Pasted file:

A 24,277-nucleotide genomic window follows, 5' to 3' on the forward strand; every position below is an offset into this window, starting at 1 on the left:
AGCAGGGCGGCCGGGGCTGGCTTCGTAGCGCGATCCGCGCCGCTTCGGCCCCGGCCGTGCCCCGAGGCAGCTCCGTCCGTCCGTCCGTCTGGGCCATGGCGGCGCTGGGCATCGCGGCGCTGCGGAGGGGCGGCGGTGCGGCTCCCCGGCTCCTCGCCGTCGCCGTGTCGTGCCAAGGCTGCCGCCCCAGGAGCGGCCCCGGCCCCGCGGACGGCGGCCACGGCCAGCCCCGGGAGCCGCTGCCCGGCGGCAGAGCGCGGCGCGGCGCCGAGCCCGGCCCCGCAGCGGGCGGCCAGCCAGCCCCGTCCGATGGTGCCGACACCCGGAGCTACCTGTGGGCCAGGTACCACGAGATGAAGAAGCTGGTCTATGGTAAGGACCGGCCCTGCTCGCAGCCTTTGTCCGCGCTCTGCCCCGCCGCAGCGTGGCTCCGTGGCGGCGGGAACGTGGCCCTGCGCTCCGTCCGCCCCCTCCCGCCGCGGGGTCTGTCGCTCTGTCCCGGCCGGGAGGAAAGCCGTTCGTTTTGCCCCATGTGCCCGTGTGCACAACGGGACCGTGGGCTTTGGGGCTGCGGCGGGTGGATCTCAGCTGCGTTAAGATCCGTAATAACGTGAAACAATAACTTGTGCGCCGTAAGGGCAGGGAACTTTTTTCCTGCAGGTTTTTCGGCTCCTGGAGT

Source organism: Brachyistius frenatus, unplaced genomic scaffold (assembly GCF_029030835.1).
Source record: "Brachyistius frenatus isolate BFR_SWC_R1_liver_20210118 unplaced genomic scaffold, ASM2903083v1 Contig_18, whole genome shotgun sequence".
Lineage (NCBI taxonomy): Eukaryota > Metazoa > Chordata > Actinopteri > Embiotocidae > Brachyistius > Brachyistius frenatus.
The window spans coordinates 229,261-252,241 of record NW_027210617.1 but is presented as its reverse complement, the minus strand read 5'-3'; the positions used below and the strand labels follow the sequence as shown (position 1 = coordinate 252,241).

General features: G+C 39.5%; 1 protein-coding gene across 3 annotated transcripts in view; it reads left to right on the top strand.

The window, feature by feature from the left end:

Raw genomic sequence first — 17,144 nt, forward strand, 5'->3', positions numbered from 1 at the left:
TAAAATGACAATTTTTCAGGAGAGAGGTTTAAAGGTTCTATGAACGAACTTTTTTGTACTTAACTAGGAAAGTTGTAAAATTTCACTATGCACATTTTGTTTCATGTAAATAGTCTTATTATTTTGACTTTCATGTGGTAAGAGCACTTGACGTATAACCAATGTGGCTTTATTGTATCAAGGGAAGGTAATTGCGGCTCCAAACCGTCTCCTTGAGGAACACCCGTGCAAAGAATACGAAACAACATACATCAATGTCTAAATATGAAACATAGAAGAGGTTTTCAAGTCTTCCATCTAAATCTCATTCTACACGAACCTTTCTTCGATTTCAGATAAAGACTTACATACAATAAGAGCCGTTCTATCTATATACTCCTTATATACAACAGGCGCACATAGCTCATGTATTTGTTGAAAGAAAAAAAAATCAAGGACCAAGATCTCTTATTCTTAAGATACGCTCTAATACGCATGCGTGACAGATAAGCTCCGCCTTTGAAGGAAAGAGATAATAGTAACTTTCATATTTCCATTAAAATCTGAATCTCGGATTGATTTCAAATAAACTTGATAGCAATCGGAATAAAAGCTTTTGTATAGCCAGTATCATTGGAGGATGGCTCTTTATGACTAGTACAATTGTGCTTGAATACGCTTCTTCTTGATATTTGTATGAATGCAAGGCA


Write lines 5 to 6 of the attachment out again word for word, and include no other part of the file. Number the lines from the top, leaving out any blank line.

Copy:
Lineage (NCBI taxonomy): Eukaryota > Metazoa > Chordata > Actinopteri > Embiotocidae > Brachyistius > Brachyistius frenatus.
The window spans coordinates 229,261-252,241 of record NW_027210617.1 but is presented as its reverse complement, the minus strand read 5'-3'; the positions used below and the strand labels follow the sequence as shown (position 1 = coordinate 252,241).